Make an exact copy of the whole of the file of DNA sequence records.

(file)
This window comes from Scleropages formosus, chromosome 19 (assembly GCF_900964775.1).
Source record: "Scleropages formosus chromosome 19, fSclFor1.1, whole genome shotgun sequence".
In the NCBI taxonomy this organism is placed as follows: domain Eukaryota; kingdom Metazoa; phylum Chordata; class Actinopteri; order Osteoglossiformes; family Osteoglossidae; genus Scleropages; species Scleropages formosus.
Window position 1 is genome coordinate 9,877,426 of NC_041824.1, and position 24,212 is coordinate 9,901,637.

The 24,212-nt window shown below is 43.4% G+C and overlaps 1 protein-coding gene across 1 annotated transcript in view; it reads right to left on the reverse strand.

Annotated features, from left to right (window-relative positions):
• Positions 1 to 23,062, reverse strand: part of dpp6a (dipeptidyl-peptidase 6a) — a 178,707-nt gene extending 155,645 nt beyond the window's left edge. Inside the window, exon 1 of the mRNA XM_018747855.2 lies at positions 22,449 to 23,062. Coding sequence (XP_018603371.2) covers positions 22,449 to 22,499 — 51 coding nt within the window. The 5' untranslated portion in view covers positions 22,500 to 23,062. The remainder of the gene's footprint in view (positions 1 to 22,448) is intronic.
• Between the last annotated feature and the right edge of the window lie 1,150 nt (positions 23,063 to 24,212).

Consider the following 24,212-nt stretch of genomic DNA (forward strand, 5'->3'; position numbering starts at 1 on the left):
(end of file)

This window comes from Scleropages formosus, chromosome 19 (assembly GCF_900964775.1).
Source record: "Scleropages formosus chromosome 19, fSclFor1.1, whole genome shotgun sequence".
In the NCBI taxonomy this organism is placed as follows: domain Eukaryota; kingdom Metazoa; phylum Chordata; class Actinopteri; order Osteoglossiformes; family Osteoglossidae; genus Scleropages; species Scleropages formosus.
Window position 1 is genome coordinate 9,877,426 of NC_041824.1, and position 24,212 is coordinate 9,901,637.

The 24,212-nt window shown below is 43.4% G+C and overlaps 1 protein-coding gene across 1 annotated transcript in view; it reads right to left on the reverse strand.

Annotated features, from left to right (window-relative positions):
• Positions 1 to 23,062, reverse strand: part of dpp6a (dipeptidyl-peptidase 6a) — a 178,707-nt gene extending 155,645 nt beyond the window's left edge. Inside the window, exon 1 of the mRNA XM_018747855.2 lies at positions 22,449 to 23,062. Coding sequence (XP_018603371.2) covers positions 22,449 to 22,499 — 51 coding nt within the window. The 5' untranslated portion in view covers positions 22,500 to 23,062. The remainder of the gene's footprint in view (positions 1 to 22,448) is intronic.
• Between the last annotated feature and the right edge of the window lie 1,150 nt (positions 23,063 to 24,212).

Consider the following 24,212-nt stretch of genomic DNA (forward strand, 5'->3'; position numbering starts at 1 on the left):